Microsoft is killing off SMBv1 in Windows 10 to thwart the likes of WannaCry
From the fall, Microsoft is disabling SMBv1 in Windows 10. With the release of Windows 10 Fall Creators Update (or Redstone 3 if you prefer), the protocol that was exploited by the WannaCry ransomware will be no more.
The file sharing protocol was developed by Microsoft over two decades ago, and the company recognizes that the time has come for it to be retired. Internal builds of Windows 10 being tested by Microsoft already have SMBv1 disabled, and similar builds will make their way to Windows Insiders and the wider public in due course.
The chances are however, that you will not notice anything different. The reason for this is that while Microsoft is killing off SMBv1, the change will only affect clean installations. If you just perform an in-place upgrade to Windows 10 Fall Creators Update, the protocol will still be present, Microsoft confirmed to Bleeping Computer.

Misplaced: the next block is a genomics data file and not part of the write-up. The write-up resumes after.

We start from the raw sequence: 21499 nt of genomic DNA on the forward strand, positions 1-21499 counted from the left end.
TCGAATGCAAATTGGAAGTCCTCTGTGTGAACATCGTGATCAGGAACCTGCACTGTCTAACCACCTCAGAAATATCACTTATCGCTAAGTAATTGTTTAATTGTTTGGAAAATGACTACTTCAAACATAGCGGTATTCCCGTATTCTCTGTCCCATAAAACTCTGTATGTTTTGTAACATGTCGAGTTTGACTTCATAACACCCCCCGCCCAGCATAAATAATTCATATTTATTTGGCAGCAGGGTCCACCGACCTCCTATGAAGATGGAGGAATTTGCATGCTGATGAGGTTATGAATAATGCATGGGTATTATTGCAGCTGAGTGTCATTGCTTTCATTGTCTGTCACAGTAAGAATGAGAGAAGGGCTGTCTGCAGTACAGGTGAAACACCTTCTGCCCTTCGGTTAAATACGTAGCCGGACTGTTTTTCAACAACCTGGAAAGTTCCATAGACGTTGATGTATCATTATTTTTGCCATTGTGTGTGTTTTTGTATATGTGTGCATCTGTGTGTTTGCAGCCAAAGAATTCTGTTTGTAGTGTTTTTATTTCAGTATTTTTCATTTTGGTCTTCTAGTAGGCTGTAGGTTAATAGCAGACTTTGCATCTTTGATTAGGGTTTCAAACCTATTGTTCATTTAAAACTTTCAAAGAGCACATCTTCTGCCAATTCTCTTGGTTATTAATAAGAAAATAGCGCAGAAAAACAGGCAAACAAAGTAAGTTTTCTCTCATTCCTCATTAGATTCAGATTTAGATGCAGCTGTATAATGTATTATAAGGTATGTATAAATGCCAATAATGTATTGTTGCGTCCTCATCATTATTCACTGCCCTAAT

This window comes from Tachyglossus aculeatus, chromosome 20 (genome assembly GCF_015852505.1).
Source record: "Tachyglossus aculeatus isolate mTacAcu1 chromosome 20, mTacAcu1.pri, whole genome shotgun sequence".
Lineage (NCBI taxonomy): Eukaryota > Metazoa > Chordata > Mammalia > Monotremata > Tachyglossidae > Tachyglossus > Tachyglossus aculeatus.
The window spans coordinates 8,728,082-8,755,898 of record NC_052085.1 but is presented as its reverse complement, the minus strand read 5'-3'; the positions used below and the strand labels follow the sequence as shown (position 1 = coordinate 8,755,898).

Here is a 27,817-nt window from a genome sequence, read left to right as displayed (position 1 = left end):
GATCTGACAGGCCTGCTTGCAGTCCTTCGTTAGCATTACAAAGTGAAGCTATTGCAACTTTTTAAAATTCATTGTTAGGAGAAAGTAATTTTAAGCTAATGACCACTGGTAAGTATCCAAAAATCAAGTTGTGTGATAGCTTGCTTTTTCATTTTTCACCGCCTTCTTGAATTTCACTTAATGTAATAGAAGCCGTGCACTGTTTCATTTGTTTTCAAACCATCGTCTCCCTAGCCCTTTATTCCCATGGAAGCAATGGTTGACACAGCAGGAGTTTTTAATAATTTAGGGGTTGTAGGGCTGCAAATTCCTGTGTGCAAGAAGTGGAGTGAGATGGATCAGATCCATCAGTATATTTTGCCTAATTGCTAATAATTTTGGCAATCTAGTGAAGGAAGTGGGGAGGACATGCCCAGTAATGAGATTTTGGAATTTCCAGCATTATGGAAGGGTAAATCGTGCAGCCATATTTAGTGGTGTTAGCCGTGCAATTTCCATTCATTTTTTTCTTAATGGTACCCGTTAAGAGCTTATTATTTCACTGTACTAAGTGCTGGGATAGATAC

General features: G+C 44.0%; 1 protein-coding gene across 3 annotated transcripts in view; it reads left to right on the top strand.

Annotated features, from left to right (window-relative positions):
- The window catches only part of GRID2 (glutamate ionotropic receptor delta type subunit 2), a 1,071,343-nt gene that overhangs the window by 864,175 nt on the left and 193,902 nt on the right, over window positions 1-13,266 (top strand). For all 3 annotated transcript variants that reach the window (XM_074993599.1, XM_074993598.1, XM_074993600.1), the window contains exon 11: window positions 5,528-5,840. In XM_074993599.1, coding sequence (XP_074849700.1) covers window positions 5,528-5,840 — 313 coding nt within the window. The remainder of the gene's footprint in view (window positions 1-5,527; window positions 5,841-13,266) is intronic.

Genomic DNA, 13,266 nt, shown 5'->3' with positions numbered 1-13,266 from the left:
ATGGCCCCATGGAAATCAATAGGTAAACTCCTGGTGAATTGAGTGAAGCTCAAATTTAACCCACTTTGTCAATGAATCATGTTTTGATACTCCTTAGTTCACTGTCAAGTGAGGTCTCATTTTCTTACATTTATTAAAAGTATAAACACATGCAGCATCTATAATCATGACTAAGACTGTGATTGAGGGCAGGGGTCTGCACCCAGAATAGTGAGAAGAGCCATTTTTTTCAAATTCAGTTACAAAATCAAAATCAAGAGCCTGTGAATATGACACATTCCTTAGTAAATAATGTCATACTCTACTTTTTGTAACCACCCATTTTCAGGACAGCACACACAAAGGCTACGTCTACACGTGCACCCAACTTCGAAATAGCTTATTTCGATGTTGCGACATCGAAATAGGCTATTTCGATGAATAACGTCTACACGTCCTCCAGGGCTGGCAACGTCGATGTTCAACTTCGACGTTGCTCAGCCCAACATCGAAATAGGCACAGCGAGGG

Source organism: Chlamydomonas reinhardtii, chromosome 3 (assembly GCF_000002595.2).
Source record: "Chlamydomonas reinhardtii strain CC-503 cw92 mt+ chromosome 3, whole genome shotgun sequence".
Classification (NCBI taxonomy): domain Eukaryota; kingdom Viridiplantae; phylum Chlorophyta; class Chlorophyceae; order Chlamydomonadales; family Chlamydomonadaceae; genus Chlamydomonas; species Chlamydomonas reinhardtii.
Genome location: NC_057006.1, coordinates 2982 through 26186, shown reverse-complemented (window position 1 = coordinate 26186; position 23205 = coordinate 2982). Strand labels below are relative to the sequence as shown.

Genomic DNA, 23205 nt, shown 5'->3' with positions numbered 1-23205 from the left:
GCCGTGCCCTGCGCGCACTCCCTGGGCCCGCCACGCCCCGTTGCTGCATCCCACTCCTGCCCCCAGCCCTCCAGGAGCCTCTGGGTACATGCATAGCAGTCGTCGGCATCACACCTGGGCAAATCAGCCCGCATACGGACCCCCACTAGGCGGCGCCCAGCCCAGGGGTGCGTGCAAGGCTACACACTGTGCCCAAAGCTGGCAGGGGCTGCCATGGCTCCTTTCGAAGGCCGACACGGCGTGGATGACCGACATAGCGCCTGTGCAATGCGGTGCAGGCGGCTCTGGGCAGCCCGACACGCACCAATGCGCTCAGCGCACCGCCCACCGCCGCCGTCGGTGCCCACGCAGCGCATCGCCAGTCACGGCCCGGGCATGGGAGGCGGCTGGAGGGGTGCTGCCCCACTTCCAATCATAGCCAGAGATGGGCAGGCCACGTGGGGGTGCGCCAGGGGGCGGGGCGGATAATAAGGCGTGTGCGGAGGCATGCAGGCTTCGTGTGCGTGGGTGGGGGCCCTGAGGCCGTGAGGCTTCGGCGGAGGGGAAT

Microsoft's Ned Pyle explains that while security was a key consideration when deciding to sideline SMBv1, it was not the only factor:
It's the main, but not the only. Besides security, the code itself was superseded by SMB2 and later for functionality; SMB1 brings no special value except ubiquity -- SMB2 can do what SMB1 can, plus many other things.
2.02 is the version that ships with Windows Server 2008, which is the oldest supported OS in the Windows/Windows Server stable currently. That makes it the minimum recommended.
We prefer that everyone run SMB 3.1.1 as a minimum, as it is the most secure and has the most functionality. SMB1 is deprecated, meaning it is effectively abandoned except for security updates.
While SMBv1 will remain enabled on machines that are upgraded to Windows 10 Fall Creators Update, it can be disabled using these steps.